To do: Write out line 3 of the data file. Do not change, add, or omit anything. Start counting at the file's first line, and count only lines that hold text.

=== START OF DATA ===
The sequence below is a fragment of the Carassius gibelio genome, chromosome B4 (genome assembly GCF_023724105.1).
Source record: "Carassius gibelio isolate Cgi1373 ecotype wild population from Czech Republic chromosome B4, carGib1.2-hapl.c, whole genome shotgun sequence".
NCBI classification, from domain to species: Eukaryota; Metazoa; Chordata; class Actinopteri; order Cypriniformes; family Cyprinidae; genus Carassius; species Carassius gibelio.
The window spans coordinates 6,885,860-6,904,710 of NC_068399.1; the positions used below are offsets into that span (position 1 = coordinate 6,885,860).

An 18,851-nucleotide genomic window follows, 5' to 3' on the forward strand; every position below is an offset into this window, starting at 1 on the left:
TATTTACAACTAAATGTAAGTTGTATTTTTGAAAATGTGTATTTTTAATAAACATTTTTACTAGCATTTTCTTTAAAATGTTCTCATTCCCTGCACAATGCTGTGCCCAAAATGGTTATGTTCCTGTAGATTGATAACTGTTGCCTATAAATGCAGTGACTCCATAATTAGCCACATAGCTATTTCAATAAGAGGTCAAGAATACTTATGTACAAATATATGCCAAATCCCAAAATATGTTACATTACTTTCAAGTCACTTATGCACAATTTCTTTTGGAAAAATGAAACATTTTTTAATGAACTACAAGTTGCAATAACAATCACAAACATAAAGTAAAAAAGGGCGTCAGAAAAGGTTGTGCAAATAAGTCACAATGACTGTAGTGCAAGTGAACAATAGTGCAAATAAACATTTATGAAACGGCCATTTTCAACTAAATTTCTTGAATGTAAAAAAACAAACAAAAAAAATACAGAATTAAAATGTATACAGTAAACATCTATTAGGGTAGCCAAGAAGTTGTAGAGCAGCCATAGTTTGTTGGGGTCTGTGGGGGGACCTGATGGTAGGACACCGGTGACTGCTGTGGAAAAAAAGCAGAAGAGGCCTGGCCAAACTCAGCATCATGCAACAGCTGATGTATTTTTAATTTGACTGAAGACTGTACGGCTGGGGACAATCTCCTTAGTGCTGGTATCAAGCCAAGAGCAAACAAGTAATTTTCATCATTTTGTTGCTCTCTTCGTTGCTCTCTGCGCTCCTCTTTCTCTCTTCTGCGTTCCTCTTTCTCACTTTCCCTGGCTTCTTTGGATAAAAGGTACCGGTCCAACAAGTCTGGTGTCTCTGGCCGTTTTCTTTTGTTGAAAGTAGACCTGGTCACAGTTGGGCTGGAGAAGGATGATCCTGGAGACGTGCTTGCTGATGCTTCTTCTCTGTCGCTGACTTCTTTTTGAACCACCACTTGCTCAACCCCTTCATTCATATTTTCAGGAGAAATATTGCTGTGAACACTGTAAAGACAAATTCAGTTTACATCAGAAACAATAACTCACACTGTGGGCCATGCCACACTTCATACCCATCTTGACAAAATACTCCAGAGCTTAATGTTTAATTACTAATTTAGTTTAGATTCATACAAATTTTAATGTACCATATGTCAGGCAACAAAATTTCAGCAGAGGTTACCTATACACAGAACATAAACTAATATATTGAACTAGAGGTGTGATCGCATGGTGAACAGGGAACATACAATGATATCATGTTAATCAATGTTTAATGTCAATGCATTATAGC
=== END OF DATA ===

NCBI classification, from domain to species: Eukaryota; Metazoa; Chordata; class Actinopteri; order Cypriniformes; family Cyprinidae; genus Carassius; species Carassius gibelio.